Following news that a brand podcast from General Electric (GE) has topped Serial to become the most popular, we ask if Australian brands are missing a big opportunity.
GE-produced brand podcast 'The Message' has this week knocked out big hitters Serial, This American Life and Radiolab to claim the top spot on Apple's list of most popular podcasts – the first time a piece of content marketing by a brand has done so.
Even GE was surprised by the popularity of the content, which it produced with Panoply, the podcast network owned by digital publisher Slate. “The performance of The Message “exceeded all our expectations”, Andy Goldberg, GE’s chief creative officer told the FT. “It’s had a different reach than video on either mobile or desktop. It opens up opportunities for where you can reach people.”
Sarah Mitchell, head of content strategy for Lush Digital, a Perth-based content marketing agency that promotes podcasting to brands as part of their content marketing strategies, called podcasts a missed opportunity that brands ought to start exploring further.
“Only 3% of marketers are using podcasts to there's a wide open field for it. The public are all switched on all of a sudden – people who never listened before are involved now and they're looking for more.”
“It doesn't matter what industry you're in, the top players have podcasts. It's really an opportunity for brands to get moving on. There's a gap and a window for brands to come in and dominate,” she said.
Mamamia's head of podcasts, Monique Bowley, told AdNews that podcasting represent a unique and valuable proposition for brands, centred around being able to offer more targeted content, to have an “intimate” conversation with potential consumers, and being able to do so even while listeners are on the go.
It's part of why the female-centric Australian publisher this week announced that it will be pushing podcasts big time in the coming year, building on the success of its launch of five podcasts in 2015, each of which reached top 10 in their category in iTunes worldwide.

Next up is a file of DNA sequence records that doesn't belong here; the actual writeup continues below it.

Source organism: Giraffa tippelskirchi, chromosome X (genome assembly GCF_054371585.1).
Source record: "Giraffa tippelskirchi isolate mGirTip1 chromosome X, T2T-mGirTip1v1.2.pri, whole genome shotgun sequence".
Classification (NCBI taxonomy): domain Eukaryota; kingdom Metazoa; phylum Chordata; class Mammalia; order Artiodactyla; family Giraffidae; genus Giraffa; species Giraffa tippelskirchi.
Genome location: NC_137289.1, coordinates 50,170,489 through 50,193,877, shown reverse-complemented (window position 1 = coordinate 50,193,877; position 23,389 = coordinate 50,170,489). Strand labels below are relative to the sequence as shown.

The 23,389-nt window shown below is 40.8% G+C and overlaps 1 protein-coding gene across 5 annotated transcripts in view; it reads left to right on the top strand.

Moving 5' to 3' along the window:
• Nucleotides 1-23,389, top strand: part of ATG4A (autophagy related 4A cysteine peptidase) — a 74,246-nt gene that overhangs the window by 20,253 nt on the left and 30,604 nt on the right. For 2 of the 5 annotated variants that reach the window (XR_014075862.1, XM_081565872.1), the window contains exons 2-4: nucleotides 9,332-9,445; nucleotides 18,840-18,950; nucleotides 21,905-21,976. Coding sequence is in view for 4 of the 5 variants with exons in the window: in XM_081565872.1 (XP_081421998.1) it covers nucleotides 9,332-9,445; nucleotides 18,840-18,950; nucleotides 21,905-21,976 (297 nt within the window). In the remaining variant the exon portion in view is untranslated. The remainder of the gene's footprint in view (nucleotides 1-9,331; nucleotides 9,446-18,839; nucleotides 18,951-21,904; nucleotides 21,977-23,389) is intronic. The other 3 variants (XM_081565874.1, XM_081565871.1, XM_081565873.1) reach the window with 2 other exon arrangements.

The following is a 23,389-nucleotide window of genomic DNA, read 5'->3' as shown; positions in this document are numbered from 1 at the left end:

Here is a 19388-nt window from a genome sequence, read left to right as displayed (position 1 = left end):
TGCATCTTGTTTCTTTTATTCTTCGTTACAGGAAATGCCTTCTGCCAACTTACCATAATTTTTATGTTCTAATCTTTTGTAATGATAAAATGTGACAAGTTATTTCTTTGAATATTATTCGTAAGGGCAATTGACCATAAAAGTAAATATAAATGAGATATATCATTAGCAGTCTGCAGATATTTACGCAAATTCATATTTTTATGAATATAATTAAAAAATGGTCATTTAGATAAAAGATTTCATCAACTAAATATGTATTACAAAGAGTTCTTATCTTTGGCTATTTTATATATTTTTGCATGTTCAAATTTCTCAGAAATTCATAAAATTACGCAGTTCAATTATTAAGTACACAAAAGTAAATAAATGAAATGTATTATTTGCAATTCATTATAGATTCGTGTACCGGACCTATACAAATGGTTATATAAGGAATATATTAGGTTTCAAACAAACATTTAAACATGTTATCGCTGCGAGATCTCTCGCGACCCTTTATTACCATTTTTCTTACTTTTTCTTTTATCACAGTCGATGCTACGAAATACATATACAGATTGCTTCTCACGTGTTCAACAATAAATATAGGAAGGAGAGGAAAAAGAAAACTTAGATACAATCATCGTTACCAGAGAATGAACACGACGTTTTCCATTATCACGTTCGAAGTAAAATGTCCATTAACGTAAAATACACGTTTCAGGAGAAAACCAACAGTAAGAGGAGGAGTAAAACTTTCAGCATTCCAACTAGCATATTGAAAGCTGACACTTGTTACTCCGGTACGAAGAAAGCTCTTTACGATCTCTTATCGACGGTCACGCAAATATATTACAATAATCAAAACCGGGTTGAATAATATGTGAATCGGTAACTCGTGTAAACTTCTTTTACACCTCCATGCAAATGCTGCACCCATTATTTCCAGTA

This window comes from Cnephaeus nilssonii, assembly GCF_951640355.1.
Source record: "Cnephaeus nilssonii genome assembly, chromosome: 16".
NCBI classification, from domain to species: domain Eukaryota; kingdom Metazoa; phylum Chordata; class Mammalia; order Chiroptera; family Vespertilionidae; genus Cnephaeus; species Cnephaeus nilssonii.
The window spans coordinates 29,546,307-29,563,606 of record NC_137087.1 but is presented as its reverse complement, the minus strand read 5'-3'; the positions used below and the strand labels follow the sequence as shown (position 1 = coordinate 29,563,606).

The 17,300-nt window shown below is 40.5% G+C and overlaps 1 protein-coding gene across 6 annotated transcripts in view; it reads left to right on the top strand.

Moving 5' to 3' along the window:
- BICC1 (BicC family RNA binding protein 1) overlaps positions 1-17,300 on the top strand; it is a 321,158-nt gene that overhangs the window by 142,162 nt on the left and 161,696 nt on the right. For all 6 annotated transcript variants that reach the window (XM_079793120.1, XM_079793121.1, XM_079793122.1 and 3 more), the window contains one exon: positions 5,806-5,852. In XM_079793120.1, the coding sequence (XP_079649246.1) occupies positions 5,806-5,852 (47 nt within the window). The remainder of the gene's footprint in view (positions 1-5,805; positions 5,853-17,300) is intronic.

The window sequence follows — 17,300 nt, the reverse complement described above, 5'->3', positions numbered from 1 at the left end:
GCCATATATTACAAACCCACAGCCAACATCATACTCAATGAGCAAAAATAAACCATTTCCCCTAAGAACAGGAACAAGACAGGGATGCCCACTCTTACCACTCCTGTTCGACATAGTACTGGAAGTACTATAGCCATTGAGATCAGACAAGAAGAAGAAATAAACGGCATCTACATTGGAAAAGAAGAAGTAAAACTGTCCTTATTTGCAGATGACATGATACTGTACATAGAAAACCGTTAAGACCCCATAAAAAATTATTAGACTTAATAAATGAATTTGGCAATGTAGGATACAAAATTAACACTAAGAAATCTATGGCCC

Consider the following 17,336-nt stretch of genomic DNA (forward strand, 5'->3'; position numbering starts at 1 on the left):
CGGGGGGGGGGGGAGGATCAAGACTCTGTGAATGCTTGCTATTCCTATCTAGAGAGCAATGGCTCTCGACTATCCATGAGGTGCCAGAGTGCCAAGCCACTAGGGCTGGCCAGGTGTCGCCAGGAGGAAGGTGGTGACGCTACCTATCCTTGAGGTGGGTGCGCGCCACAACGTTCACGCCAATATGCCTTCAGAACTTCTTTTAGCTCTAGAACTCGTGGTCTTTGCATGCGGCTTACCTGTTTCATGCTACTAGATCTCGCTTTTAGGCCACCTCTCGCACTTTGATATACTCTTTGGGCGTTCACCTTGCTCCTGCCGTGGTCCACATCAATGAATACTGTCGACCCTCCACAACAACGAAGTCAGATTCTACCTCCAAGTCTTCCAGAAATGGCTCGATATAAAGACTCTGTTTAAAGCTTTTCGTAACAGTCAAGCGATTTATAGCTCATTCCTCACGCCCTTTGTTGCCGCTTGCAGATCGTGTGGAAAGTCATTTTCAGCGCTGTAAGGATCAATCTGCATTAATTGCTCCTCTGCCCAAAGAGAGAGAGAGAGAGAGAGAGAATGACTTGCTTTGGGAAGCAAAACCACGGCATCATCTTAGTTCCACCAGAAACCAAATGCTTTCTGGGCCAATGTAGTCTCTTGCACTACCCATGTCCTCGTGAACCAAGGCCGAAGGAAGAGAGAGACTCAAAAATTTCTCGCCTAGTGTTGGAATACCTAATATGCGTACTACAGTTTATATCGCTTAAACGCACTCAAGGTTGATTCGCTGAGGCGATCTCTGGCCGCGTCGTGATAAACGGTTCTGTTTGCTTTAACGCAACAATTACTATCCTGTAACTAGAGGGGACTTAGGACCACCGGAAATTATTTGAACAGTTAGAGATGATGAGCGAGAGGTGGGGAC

Bowley said: "The rise in podcasts this year is due to two big reasons: Firstly, for busy women, there is a physical limit to the number of hours you can spend in front of a screen. So in all those times they can't be - whether it's cooking, at the gym, driving - women are listening to podcasts to stay connected.”
A major advantage of podcasting is that brands have a chance to literally “get in women's ears”, generating a level of intimacy with them that other marketing strategies do not offer, added Bowley.
“We know radio as a medium has always been intimate but podcasts heighten this further because they're mobile optimised, so they're usually consumed via earphones. You're not skim reading something or half watching; someone is telling you, person to person.”
Bowley admitted there's a “big old gap in the radio market for niche content” which Mamamia intends to exploit through partnerships with brands, with companies like McDonalds and HP getting in on the action in Australia to date.
Mitchell agreed that a major part of the advantage of podcasting is that the content can be consumed while potential customers get on with their busy lives.
“It's habit forming, and in a world where no one has enough time, it's one of the only mediums that you can consume while you are doing other things, like driving and exercising, so that makes it an incredible opportunity for brands,” she told AdNews.
To the extent that they do appeal to one group more than others, Mitchell said research tends to show that podcast listeners are more educated and affluent than the average population.
However, she warned that one of the nuances of podcast marketing is that it can take a while to gain traction.
“People do it for a couple of months and think it's not working. We find it takes five and a half to six months for people to catch on – that's the sweet spot. And you need to be on iTunes and in the podcast directories,” Mitchell added.
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